A proposal to freeze childcare fees is facing pushback from a group representing owners, who told the Minister for Children on Wednesday that they had concerns over the €200 million budget intervention.
It is understood that at a meeting between the Minister, officials and stakeholders on Wednesday evening, Childhood Services Ireland – the Ibec group representing childcare service owners – was among those to raise issues, as was the Federation of Early Childhood Providers (FECP).
Under the terms of a budget-day scheme announced by Roderic O’Gorman, childcare providers will be asked to freeze the fees charged to parents in exchange for a new funding scheme designed to improve terms and conditions for the sector. The fees approach and the budgetary allocation received broad support at the meeting of the Early Years Forum on Wednesday.
However, sources at the meeting said the Ibec representative indicated that the speed at which the freeze was to be implemented, and a lack of flexibility, were concerns for members, as was the fact that services are being asked to stop increasing fees immediately, rather than when it kicks in next September.
The group also suggested that fees should be permitted to increase between now and when the cap is introduced, if only to a certain level. Earlier on Wednesday, Darragh Whelan, the director of Childhood Services Ireland, said while they welcomed parts of the deal, they were against the measure that freezes fees.
He said the budget overall didn’t go far enough to address affordability for parents, threatened sustainability of services and would ensure only minimal raises for workers. He said that childcare operators would need a mechanism to recover costs as inflation grows.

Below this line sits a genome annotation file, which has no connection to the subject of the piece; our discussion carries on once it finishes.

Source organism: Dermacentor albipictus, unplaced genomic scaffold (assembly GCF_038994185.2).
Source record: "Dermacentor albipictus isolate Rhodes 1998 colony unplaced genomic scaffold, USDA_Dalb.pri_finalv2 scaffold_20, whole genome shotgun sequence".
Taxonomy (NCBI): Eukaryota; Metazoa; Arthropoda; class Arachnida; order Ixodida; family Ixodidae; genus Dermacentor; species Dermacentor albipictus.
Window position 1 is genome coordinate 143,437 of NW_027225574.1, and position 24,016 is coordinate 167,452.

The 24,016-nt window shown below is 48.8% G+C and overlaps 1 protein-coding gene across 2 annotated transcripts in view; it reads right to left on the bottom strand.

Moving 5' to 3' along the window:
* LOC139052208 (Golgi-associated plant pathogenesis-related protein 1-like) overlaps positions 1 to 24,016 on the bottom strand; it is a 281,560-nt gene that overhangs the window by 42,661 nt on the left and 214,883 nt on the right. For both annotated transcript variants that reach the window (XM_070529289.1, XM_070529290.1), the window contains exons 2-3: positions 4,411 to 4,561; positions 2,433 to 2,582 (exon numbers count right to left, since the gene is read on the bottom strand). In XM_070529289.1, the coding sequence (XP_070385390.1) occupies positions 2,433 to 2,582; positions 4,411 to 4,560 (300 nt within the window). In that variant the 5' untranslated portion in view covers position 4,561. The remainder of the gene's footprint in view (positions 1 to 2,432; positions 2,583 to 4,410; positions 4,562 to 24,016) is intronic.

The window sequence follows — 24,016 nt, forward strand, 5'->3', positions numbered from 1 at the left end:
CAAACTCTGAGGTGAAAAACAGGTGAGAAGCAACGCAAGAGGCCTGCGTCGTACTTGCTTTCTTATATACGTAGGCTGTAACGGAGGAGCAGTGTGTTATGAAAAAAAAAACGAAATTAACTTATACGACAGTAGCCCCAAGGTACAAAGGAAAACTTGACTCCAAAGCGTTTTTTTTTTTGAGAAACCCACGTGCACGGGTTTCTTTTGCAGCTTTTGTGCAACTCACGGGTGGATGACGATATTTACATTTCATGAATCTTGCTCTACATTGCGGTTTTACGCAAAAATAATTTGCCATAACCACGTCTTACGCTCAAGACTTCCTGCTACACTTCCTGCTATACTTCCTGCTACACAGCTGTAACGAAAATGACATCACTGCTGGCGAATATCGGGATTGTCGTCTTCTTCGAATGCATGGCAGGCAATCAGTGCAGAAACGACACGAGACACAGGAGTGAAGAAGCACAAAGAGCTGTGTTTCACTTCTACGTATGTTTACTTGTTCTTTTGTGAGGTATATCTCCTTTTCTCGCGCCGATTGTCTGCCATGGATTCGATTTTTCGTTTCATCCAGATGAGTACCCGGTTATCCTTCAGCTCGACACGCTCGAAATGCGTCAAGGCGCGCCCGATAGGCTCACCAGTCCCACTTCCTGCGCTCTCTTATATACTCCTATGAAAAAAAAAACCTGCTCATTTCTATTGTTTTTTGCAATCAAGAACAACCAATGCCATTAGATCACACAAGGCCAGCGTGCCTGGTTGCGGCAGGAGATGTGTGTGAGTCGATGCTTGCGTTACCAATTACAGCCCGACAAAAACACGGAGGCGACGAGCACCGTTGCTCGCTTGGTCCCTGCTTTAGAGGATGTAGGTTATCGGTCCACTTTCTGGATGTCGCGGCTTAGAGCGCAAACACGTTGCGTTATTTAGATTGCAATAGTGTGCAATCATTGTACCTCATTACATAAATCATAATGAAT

However, Mr O’Gorman indicated on Wednesday that the fee freeze would be a key instrument for ensuring future increased subsidies weren’t eaten up by higher fees. “The key thing we’ve done in this budget is by achieving that additional investment into childcare services in exchange for that commitment not to increase fees,” he said.
The Minister said the majority of childcare services recognised the direction of travel, and that “the State needs to put in greater investment, more public investment, but the quid pro quo for that is greater public management as well”. Accepting that the changes introduced this year would only mean “modest” reductions for most parents, he said he was committed to looking to reduce the cost of childcare and that the freezing tool meant “we have a clear mechanism and an effective mechanism to do that”.
Workers representative groups have welcomed the development, pointing out that the new scheme will not proceed unless an employment regulation order (ERO) was put in place setting a new legally binding wage in the sector. Guidelines issued by the department on Tuesday state that if an ERO is not agreed “a significant proportion of the funding allocation will not be made available”.
Darragh O’Connor, head of organising at Siptu, said Tuesday had been a “breakthrough budget” for the sector.
“The crisis of poverty pay is undermining quality and sustainability and forcing workers out of their profession. Government recognise this and they are making the investment need to address the crisis,” he said. “The new funding scheme will allow government to increase investment in the future with the confidence that it will bring down fees for parents, improve pay for workers, which improves quality for children.”
Elaine Dunne, chairperson of the FECP, said: “I would be against the fees being frozen at this time, until we know exactly what’s coming at us. We have no idea how much funding is going to be given, how it’s going to be given. It’s all up in the air and we don’t know where it’s going.”